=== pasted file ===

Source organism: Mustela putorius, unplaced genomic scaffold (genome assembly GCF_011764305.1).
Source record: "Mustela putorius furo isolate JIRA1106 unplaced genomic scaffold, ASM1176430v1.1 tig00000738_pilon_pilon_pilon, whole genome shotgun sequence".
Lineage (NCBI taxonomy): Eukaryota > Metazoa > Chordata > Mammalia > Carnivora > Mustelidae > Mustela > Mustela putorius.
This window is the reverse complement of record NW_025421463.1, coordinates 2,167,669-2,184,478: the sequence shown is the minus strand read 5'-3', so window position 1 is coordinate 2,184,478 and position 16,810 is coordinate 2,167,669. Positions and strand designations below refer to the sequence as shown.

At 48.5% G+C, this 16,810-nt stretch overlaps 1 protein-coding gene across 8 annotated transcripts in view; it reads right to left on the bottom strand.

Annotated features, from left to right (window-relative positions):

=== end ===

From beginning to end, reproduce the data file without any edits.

Source organism: Mustela putorius, unplaced genomic scaffold (genome assembly GCF_011764305.1).
Source record: "Mustela putorius furo isolate JIRA1106 unplaced genomic scaffold, ASM1176430v1.1 tig00000738_pilon_pilon_pilon, whole genome shotgun sequence".
Lineage (NCBI taxonomy): Eukaryota > Metazoa > Chordata > Mammalia > Carnivora > Mustelidae > Mustela > Mustela putorius.
This window is the reverse complement of record NW_025421463.1, coordinates 2,167,669-2,184,478: the sequence shown is the minus strand read 5'-3', so window position 1 is coordinate 2,184,478 and position 16,810 is coordinate 2,167,669. Positions and strand designations below refer to the sequence as shown.

At 48.5% G+C, this 16,810-nt stretch overlaps 1 protein-coding gene across 8 annotated transcripts in view; it reads right to left on the bottom strand.

Annotated features, from left to right (window-relative positions):